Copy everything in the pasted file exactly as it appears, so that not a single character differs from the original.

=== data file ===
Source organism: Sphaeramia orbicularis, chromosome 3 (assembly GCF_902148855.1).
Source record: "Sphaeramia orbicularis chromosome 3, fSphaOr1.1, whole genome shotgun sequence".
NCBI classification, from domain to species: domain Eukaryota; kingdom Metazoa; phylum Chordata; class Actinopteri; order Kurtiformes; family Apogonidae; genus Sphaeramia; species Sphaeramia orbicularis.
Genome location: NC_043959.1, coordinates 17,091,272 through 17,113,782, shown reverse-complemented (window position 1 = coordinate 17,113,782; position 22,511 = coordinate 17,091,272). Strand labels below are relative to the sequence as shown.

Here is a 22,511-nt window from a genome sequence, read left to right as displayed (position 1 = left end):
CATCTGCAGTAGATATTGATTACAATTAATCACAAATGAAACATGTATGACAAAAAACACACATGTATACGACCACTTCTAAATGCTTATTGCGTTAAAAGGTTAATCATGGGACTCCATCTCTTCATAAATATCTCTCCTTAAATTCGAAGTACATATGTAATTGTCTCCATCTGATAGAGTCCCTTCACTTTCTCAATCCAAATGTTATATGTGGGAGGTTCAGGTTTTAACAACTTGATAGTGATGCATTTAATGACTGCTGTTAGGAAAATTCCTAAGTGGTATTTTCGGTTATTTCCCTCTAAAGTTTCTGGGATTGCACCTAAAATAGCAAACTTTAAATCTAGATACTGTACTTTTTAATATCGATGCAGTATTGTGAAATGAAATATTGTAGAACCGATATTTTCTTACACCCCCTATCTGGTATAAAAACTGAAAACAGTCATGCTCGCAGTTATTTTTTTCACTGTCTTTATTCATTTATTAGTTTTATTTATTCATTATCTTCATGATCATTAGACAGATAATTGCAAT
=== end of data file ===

Source organism: Sphaeramia orbicularis, chromosome 3 (assembly GCF_902148855.1).
Source record: "Sphaeramia orbicularis chromosome 3, fSphaOr1.1, whole genome shotgun sequence".
NCBI classification, from domain to species: domain Eukaryota; kingdom Metazoa; phylum Chordata; class Actinopteri; order Kurtiformes; family Apogonidae; genus Sphaeramia; species Sphaeramia orbicularis.
Genome location: NC_043959.1, coordinates 17,091,272 through 17,113,782, shown reverse-complemented (window position 1 = coordinate 17,113,782; position 22,511 = coordinate 17,091,272). Strand labels below are relative to the sequence as shown.

Here is a 22,511-nt window from a genome sequence, read left to right as displayed (position 1 = left end):
CATCTGCAGTAGATATTGATTACAATTAATCACAAATGAAACATGTATGACAAAAAACACACATGTATACGACCACTTCTAAATGCTTATTGCGTTAAAAGGTTAATCATGGGACTCCATCTCTTCATAAATATCTCTCCTTAAATTCGAAGTACATATGTAATTGTCTCCATCTGATAGAGTCCCTTCACTTTCTCAATCCAAATGTTATATGTGGGAGGTTCAGGTTTTAACAACTTGATAGTGATGCATTTAATGACTGCTGTTAGGAAAATTCCTAAGTGGTATTTTCGGTTATTTCCCTCTAAAGTTTCTGGGATTGCACCTAAAATAGCAAACTTTAAATCTAGATACTGTACTTTTTAATATCGATGCAGTATTGTGAAATGAAATATTGTAGAACCGATATTTTCTTACACCCCCTATCTGGTATAAAAACTGAAAACAGTCATGCTCGCAGTTATTTTTTTCACTGTCTTTATTCATTTATTAGTTTTATTTATTCATTATCTTCATGATCATTAGACAGATAATTGCAAT